Mer­cury As­set Part­ners taps $USD600 mil­lion pool; plans to set up an In­vest­ment Bank for Con­struc­tion Fi­nance in Zam­bia

Zambian Business Times - - BUSINESS REVIEW -

MECURY AS­SET PART­NERS - MAP, a multi­na­tional fi­nanc­ing and lo­gis­tics plans to estab­lish an In­vest­ment Bank for Con­struc­tion Fi­nance in Zam­bia. The lo­gis­tics and in­vest­ment com­pany has amassed a pool of funds to­tal­ing $USD600mil­lion for this cause. The con­struc­tion tar­geted will range from hous­ing to so­lar projects es­pe­cially at a time that re­new­able en­ergy is at its peak fol­low­ing en­ergy bot­tle­necks and the hous­ing deficit Zam­bia ex­pe­ri­ences. The con­struc­tion of the hous­ing will ex­tend to aux­il­iary in­fra­struc­ture such as paved roads, sewer retic­u­la­tion, wa­ter retic­u­la­tion, elec­tric­ity sup­ply, schools, clin­ics, shop­ping malls, among oth­ers. With a grow­ing and ex­pand­ing econ­omy Zam­bia’s con­struc­tion agenda as per 2017 bud­get speech is very ag­gres­sive and ac­counts for about over 85% of the bud­get.

These rev­e­la­tions came to light when a Min­istry of Hous­ing and In­fra­struc­ture Devel­op­ment del­e­ga­tion led by the Min­is­ter, Mr. Ron­ald Chi­totela dated Mer­cury As­set Part­ners group in Wash­ing­ton D.C.

MAP had ear­lier in Q3 2017 the gov­ern­ment of Zam­bia signed an MoU with Mer­cury As­set Part­ners for erec­tion of over 5,000 hous­ing units in var­i­ous lo­ca­tions in the coun­try.

The Min­is­ter said Gov­ern­ment wants to grow eco­nomic ac­tiv­i­ties by open­ing Zam­bia to more for­eign di­rect in­vest­ment through in­fra­struc­ture devel­op­ment.

Mer­cury As­set Part­ners ex­pressed de­ter­mi­na­tion in part­ner­ing with the state to drive the con­struc­tion agenda and that they will con­tinue with meet­ings that have ad­vanced with the Na­tional Hous­ing Author­ity – NHA in this vein, Founder of Mer­cury As­set Part­ners Julie Bwalya af­firmed.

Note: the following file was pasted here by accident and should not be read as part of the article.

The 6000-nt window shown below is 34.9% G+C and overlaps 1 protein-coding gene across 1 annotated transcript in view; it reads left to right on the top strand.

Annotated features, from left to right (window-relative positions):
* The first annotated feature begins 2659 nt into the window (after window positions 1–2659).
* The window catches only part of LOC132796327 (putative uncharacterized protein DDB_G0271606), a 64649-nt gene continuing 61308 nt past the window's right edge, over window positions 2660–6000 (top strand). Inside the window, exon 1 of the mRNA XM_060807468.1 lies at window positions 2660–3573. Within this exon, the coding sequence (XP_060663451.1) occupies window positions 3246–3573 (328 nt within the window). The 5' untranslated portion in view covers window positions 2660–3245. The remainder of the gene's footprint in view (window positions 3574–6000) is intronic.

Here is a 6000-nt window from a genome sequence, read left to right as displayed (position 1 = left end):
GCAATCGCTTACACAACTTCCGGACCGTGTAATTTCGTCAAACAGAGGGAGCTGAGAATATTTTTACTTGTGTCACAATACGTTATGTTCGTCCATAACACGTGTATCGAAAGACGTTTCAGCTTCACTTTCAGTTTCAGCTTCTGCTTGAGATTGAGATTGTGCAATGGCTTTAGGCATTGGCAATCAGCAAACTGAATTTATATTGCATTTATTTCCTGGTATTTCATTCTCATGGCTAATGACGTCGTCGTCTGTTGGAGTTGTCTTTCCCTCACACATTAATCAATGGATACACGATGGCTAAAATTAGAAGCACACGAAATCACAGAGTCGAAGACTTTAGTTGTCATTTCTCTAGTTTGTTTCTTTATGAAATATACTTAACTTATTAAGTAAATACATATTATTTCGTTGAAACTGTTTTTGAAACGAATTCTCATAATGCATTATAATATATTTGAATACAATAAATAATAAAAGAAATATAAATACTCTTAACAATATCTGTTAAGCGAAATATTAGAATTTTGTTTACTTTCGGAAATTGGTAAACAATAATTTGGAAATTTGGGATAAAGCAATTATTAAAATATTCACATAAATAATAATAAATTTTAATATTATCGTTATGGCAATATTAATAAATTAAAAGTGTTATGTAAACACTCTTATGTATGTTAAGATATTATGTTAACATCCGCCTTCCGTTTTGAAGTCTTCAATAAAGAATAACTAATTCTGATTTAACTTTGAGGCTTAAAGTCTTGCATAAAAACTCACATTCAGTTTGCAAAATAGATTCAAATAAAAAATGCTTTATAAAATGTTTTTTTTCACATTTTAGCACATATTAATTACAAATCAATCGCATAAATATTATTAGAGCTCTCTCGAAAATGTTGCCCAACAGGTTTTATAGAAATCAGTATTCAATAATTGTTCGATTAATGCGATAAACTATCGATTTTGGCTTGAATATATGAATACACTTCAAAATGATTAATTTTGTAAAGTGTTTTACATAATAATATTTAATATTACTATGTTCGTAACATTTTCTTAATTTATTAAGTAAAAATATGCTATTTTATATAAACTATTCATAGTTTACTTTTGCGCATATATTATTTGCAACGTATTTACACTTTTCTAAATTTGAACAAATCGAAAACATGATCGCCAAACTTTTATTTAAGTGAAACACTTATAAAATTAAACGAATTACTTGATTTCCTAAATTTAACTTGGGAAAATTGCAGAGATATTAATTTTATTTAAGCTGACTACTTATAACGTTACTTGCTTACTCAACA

Eco­nomic Note of the $USD600mil­lion con­struc­tion Fund

We load the in­ten­tion for the setup of a con­struc­tion fund to the tune of $USD600mil­lion. How­ever, what is key in the devel­op­ment is that this for­eign di­rect in­vest­ment should ben­e­fit Zam­bians not only from an in­fra­struc­ture per­spec­tive but from an em­ploy­ment per­spec­tive at the In­vest­ment Bank through hir­ing of Zam­bian In­vest­ment bankers, con­struc­tion work­ers at the build­ing projects and from lo­cal raw ma­te­rial ac­qui­si­tion such as ce­ment and other in­puts. The na­tion has seen the in­crease in con­struc­tion pro­ject num­bers yet very un­trace­able to min­i­mal im­pact on the econ­omy gen­er­ally. $USD600mil­lion has the abil­ity to im­pact fi­nan­cial mar­kets from a for­eign ex­change con­ver­sion per­spec­tive if Zam­bian ma­te­ri­als will be used in ad­di­tion to a mul­ti­plier ef­fects if lo­cal sup­plier busi­nesses are con­tracted. Zam­bia must now be strate­giz­ing on how a bal­ance of pay­ment can be nar­rowed through us­age of con­struc­tion con­tracts like the $USD600mil­lion in ques­tion. The na­tion has a chance to start to solve some of its prob­lems such as bud­get deficits and widened bal­ance of pay­ment us­ing lo­cal means than re­ly­ing on long awaited deals with mul­ti­lat­er­als which cur­rently seem a mi­rage.

“Con­struc­tion can be used to nar­row bal­ance of pay­ment po­si­tions if raw ma­te­ri­als are lo­cally sourced such as ce­ment. Pri­or­ity on di­rect ben­e­fits must be on lo­cals such as em­ploy­ments and sub­con­tract­ing of lo­cal en­ti­ties to carry out most works” Busi­ness Times Re­search note

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